R Shiny: Introduction

Shiny is an R Studio application that allows you to how host your R code on a website. This is a great method for creating a dashboard or deploying a predictive model. The best part is, it is free. There are, however, paid services associated with R Studio and Shiny if you want to get professional support and such.

In this lesson, we are going to learn to build a Shiny server application step by step.

Let’s start at the beginning. First off, to use Shiny, you need to have R Studio installed on your computer. Once you have that, you will need to install the Shiny package

install.packages(‘shiny’)

Next, we are going to learn about the three parts of a Shiny server application.

Below is the basic framework of a Shiny app:

library(shiny)

ui <- fluidPage("Test")
server <- function(input, output) {}
shinyApp(ui = ui, server = server)

Let’s break this down:

ui: ui is the user interface. This is the code that makes up the web page the user will launch and interact with. Anyone familiar with HTML, this is the basic markup. This is where you set the wording, font, colors, what kind of object will be on the page, etc

server: server is the brains of the operation. This is where you load and manipulate any data being used in your page. Again, if you are a web developer, think Java Script here.

shinyApp: this is the code that launches your App.

If you run the code above, you will see something like this

2018-03-19_11-06-29

Note the IP address in the upper left. If you copy this into a browser of your choice, it will run there too.

2018-03-19_11-07-28.png

You will see the same address in the R Console. As long as the R Shiny server is running, you will see this Listening command. For those not familiar, the address 127.0.0.1 is called a pingback address. This is the internal address of the NIC card on your machine. This means the server is running on the machine you are on. The :4654 is the port my computer grabbed. This can be different for you. The easiest way for me to explain the port without going too deep into network theory is: think of it like a TV channel. From your computer, you could technically be running hundreds of these R Shiny servers. The port (TV channel) is what tells the computer which one of these web pages you want to visit.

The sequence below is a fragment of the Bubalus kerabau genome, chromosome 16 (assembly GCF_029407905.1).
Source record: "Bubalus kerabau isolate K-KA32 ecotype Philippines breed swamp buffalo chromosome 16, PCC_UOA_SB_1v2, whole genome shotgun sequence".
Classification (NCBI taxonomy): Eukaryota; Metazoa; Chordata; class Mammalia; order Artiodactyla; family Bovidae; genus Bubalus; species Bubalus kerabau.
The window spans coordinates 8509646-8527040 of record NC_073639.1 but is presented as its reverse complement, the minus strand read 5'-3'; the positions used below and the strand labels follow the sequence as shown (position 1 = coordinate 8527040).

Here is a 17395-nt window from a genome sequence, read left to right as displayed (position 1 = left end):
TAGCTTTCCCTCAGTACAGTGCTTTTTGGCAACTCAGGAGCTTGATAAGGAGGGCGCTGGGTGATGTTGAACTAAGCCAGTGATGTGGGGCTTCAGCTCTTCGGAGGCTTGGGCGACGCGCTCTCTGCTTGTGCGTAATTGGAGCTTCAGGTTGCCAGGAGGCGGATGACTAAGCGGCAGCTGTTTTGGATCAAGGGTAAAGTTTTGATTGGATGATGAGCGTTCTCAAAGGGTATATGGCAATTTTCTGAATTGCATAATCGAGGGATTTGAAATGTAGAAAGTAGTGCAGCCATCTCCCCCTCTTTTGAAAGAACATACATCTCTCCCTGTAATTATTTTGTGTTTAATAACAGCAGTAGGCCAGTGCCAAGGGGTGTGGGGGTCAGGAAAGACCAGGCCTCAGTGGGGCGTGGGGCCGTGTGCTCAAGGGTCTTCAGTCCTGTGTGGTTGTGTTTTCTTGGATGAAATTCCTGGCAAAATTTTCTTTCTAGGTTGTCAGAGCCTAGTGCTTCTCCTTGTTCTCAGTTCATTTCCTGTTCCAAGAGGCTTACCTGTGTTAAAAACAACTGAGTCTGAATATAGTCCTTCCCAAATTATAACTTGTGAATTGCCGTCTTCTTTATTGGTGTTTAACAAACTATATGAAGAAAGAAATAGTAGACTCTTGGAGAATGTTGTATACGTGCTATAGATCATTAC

If you happen to be on a network, you can go to another computer and type in your host computers network IP address (you can get it by going to a cmd console and typing ipconfig). It will be the address I have the arrows pointing to in my example

2018-03-19_13-33-33.png

Then, using my example, type http://10.171.46.91:4654 into the second computer’s browser and you should see your Shiny website.

Step 2

Let’s see if we can make our website more interesting, let’s start easy, we will format the text.

First close out your shiny window to end the session.

Change your ui line to match the one below.

ui <- fluidPage(h1(“Test”))

Now run your code again

library(shiny)
ui <- fluidPage(h1(“Test”))
server <- function(input, output) {}
shinyApp(ui = ui, server = server)

2018-03-19_13-38-26

Step 3

Okay, let’s make it a little more interesting by adding some detail to our page. We will do so by using panel methods in our fluidPage()

library(shiny)

ui <- fluidPage(
  titlePanel("Title Panel"),
     sidebarPanel("Sidebar Panel"),